'Annie': What the Critics Are Saying

Quvenzhane Wallis, Jamie Foxx, Cameron Diaz, Rose Byrne and Bobby Cannavale star in Will Gluck's reboot of the musical

Annie, out Friday, has Quvenzhane Wallis singing and dancing alongside Jamie Foxx, Cameron Diaz, Rose Byrne and Bobby Cannavale. Will Gluck's reboot of the Broadway musical, which John Huston had brought to the big screen in 1982, also lists Jay Z, Will and Jada Pinkett Smith as producers.

The Sony family musical is expected to earn in the $15 million range. It was one of the handful of titles leaked online to piracy sites as part of the Sony hack last month.

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Read what top critics are saying about Annie:

The Hollywood Reporter's David Rooney calls it a "misconceived contemporary update" that's "directed with a stunning lack of musicality. ... All but a handful of the existing songs have been shredded, often retaining just a signature line or two and drowning it in desperately hip polyrhythmic sounds, aurally assaultive arrangements and inane new lyrics. The original songs, by Sia, Greg Kurstin and Gluck, are forgettable synthetic riffs that recall those boring filler tracks you skipped over on old Justin Timberlake albums." Altogether, "Every ounce of charm has been pulverized out of the musical in a strained effort to drag it into the social-media age. ... Putting aside the grating performances, the clumsy direction, the visual ugliness and the haphazard development of story, character and relationships, the movie is hobbled by its intrinsic unsuitability for contemporary retelling."

Of the cast, Wallis is "reduced to one-note, processed pluckiness," and "Foxx escapes most unscathed, despite having to do more spit-takes than Danny Thomas. He's also the only one of the principals who can actually sing, though on his solo, 'The City's Yours' (a distinctly minor addition to the canon of Big Apple anthems), he goes for an embarrassing sexy-soul-daddy sound that's out of character. Even in a movie Auto-Tuned to within an inch of its life, Wallis clearly is no singer. And Byrne, who can usually be relied upon to add some sparkle, is as wan here as her feeble vocals."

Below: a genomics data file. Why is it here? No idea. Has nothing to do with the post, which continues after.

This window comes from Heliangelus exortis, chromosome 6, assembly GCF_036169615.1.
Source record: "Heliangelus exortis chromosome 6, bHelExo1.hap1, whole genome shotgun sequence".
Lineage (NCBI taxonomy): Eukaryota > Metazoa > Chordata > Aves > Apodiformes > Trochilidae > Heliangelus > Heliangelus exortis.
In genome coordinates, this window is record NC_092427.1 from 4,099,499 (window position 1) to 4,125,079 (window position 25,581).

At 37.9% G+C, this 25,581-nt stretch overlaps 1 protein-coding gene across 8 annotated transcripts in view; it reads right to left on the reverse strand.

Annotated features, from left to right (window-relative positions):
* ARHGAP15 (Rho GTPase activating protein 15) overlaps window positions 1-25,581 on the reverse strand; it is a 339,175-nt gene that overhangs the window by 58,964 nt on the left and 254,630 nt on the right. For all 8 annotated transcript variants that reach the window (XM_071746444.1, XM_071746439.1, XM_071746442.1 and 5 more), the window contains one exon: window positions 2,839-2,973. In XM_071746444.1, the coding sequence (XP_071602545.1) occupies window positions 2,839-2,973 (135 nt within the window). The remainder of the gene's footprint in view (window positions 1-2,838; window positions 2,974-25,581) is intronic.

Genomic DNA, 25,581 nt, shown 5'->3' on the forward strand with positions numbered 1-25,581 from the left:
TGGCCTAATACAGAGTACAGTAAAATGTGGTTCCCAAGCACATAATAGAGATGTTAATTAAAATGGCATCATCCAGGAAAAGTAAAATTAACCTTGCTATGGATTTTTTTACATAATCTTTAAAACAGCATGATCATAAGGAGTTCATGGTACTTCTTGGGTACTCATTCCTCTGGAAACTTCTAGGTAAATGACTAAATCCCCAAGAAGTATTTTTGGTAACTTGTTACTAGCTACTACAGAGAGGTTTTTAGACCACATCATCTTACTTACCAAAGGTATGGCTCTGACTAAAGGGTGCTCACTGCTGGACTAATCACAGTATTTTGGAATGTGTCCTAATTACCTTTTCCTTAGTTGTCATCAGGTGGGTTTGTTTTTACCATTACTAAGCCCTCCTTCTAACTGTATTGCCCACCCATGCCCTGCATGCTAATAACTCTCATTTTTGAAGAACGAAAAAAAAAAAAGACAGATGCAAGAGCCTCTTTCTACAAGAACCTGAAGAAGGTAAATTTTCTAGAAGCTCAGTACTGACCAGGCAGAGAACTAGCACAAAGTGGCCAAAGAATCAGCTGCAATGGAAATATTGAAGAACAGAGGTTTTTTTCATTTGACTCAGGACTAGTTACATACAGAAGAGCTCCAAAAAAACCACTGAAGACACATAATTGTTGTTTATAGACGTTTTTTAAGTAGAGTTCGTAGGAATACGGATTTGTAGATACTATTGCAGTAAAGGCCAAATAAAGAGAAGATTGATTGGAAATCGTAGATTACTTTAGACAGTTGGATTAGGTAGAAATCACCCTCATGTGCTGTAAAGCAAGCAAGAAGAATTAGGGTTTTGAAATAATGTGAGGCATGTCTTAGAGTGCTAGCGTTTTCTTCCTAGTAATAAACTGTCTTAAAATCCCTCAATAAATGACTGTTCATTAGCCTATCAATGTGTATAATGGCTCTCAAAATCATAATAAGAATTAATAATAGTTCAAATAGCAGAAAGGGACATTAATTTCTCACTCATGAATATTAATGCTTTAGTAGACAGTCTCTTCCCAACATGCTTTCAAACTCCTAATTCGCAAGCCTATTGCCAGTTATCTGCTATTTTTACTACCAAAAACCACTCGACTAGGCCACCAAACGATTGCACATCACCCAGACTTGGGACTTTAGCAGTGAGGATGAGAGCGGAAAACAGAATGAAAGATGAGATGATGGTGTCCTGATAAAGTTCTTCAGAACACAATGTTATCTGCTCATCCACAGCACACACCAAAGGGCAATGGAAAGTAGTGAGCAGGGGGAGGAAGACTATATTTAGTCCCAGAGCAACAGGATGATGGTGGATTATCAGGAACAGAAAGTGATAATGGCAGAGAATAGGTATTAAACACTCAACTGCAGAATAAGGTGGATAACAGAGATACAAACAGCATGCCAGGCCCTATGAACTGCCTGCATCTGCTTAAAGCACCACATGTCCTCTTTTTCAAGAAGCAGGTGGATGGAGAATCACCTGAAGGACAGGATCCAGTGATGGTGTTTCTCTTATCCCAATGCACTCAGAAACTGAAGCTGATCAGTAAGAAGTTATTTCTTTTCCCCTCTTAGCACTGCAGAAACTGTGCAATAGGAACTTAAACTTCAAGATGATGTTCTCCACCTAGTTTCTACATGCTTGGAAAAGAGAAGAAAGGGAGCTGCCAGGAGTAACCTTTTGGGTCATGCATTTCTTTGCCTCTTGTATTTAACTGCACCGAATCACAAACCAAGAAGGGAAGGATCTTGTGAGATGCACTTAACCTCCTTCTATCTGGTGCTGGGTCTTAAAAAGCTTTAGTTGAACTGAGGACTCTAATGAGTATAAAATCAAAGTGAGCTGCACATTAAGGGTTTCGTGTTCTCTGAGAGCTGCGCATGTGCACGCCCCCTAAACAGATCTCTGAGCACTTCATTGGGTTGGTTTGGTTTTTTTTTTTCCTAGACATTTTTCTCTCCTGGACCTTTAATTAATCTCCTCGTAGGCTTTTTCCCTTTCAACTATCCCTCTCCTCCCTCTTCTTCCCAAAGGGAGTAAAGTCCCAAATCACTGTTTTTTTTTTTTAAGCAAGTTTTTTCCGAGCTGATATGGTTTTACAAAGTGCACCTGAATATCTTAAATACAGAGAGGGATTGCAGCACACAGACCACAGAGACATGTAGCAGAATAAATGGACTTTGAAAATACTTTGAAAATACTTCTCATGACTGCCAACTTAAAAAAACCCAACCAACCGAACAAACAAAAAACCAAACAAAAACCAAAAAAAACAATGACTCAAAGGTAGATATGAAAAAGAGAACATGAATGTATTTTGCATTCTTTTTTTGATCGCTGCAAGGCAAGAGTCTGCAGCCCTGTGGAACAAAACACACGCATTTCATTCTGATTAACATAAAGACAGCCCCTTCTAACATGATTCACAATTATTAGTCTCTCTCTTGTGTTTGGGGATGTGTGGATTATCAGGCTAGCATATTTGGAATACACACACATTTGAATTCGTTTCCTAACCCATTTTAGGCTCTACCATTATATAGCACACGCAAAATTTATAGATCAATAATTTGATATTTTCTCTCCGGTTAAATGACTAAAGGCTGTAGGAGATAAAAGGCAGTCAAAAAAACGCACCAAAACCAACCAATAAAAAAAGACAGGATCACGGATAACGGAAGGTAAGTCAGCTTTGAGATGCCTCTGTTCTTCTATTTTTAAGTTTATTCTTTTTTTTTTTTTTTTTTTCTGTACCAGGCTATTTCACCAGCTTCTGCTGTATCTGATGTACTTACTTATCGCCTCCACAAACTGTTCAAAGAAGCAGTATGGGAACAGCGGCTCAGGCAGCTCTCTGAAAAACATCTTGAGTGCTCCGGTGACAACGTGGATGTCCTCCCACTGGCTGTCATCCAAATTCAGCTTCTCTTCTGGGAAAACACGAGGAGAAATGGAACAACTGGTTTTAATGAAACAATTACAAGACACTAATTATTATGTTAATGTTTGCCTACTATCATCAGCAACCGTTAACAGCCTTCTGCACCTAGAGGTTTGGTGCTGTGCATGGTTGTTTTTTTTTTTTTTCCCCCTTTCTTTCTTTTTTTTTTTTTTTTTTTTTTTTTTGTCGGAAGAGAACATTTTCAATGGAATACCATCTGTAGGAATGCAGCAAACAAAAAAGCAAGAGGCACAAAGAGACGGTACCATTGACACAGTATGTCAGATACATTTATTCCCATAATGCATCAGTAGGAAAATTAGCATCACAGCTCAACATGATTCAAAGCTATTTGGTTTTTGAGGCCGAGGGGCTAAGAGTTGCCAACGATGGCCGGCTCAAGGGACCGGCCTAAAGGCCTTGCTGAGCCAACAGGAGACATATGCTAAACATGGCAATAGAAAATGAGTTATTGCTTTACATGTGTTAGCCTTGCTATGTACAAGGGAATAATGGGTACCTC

The New York Times' A. O. Scott says it's a "hacky, borderline-incompetent production" — the story has been "reduced to a chaotic shambles" and "flees from any implication of historical or social relevance" the way previous versions didn't. Regarding the music, "the way these and other numbers are arranged, choreographed and edited undermines their effectiveness. ... The voices sound thin and flat. The mouths don’t move in time with the music. The dancing is a chaotic stew of flailing limbs. Numbers that are supposed to lift you out of the story into a realm of giddy wonder and pure feeling have the opposite effect." Of the cast, "Wallis works hard to bring this reboot to life. So do Foxx, Byrne, Cannavale and, especially, Diaz, who flings herself into the role of Miss Hannigan, Annie’s boozy, blowzy meanie of a foster mom, with almost frightening abandon."

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Los Angeles Times' Betsy Sharkey notes it as "truly depressing" as "cynicism lurks around every corner, hides behind nearly every smile and overtakes the story. ... Even the musical numbers feel flat, especially the new ones that seem tossed in for no reason other than to make the Billboard pop charts. ... Not many other performances in the movie are worth mentioning, except Stephanie Kurtzuba as Annie's weary social services caseworker. The actress is the only one who seems to understand the difference between cynicism and satire."

The Washington Post's Stephanie Merry highlights that "the title character in Gluck’s funny, but uneven and overlong, update of the musical isn’t just cute and sweet — that’s not what we want in our protagonists anymore. She’s cute and sweet and scrappy and droll." The film, "with its Auto-Tuned songs, references to memes, depictions of flashy technology and jokes about cellphone companies spying on customers," gives "some very funny moments in the movie, even for grown-ups, ... but ultimately, Annie is so fixated on being current that it will never be more than a passing fancy.

USA Today's Claudia Puig gives it two out of four stars. "The retooled Broadway classic has been superficially updated, but not at all improved. Wallis is adorably plucky as the lead in Annie. She and Foxx as the newfangled Daddy Warbucks character have an appealing chemistry and their songs together are the best moments in the movie. But the rest of Annie is banal, shallow and markedly cynical. ... [It] drowns out the character's unflagging optimism with a disposable auto-tuned soundtrack and an off-putting blend of cynicism and schmaltz."

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